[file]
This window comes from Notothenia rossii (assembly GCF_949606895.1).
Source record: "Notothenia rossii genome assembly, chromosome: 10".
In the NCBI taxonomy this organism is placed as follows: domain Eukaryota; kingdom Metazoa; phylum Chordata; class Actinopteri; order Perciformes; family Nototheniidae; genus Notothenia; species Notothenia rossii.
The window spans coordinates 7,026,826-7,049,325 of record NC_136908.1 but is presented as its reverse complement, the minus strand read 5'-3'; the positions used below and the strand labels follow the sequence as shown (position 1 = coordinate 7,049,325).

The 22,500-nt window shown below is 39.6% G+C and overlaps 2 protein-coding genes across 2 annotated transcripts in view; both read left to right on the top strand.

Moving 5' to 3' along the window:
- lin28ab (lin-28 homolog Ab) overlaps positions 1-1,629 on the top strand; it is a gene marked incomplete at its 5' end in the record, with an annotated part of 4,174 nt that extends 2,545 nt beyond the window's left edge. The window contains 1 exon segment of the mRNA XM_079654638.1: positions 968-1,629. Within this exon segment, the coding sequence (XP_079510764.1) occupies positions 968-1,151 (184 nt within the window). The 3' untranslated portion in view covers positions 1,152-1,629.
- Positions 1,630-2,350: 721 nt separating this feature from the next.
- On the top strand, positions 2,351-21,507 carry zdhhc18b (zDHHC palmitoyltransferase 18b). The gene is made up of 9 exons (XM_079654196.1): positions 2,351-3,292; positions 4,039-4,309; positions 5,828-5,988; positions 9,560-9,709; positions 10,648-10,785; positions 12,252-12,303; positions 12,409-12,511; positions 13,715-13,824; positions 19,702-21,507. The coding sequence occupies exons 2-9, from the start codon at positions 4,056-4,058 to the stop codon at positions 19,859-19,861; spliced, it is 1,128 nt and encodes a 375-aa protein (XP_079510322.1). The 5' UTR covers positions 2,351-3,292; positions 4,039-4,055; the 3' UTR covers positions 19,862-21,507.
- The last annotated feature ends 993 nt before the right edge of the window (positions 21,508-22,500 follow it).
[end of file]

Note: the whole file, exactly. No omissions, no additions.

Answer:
This window comes from Notothenia rossii (assembly GCF_949606895.1).
Source record: "Notothenia rossii genome assembly, chromosome: 10".
In the NCBI taxonomy this organism is placed as follows: domain Eukaryota; kingdom Metazoa; phylum Chordata; class Actinopteri; order Perciformes; family Nototheniidae; genus Notothenia; species Notothenia rossii.
The window spans coordinates 7,026,826-7,049,325 of record NC_136908.1 but is presented as its reverse complement, the minus strand read 5'-3'; the positions used below and the strand labels follow the sequence as shown (position 1 = coordinate 7,049,325).

The 22,500-nt window shown below is 39.6% G+C and overlaps 2 protein-coding genes across 2 annotated transcripts in view; both read left to right on the top strand.

Moving 5' to 3' along the window:
- lin28ab (lin-28 homolog Ab) overlaps positions 1-1,629 on the top strand; it is a gene marked incomplete at its 5' end in the record, with an annotated part of 4,174 nt that extends 2,545 nt beyond the window's left edge. The window contains 1 exon segment of the mRNA XM_079654638.1: positions 968-1,629. Within this exon segment, the coding sequence (XP_079510764.1) occupies positions 968-1,151 (184 nt within the window). The 3' untranslated portion in view covers positions 1,152-1,629.
- Positions 1,630-2,350: 721 nt separating this feature from the next.
- On the top strand, positions 2,351-21,507 carry zdhhc18b (zDHHC palmitoyltransferase 18b). The gene is made up of 9 exons (XM_079654196.1): positions 2,351-3,292; positions 4,039-4,309; positions 5,828-5,988; positions 9,560-9,709; positions 10,648-10,785; positions 12,252-12,303; positions 12,409-12,511; positions 13,715-13,824; positions 19,702-21,507. The coding sequence occupies exons 2-9, from the start codon at positions 4,056-4,058 to the stop codon at positions 19,859-19,861; spliced, it is 1,128 nt and encodes a 375-aa protein (XP_079510322.1). The 5' UTR covers positions 2,351-3,292; positions 4,039-4,055; the 3' UTR covers positions 19,862-21,507.
- The last annotated feature ends 993 nt before the right edge of the window (positions 21,508-22,500 follow it).